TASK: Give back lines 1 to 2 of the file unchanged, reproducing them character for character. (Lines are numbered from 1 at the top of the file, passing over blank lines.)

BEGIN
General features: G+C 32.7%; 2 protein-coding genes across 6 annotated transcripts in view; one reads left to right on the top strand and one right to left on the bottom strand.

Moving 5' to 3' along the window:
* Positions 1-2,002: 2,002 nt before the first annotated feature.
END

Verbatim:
General features: G+C 32.7%; 2 protein-coding genes across 6 annotated transcripts in view; one reads left to right on the top strand and one right to left on the bottom strand.

Moving 5' to 3' along the window: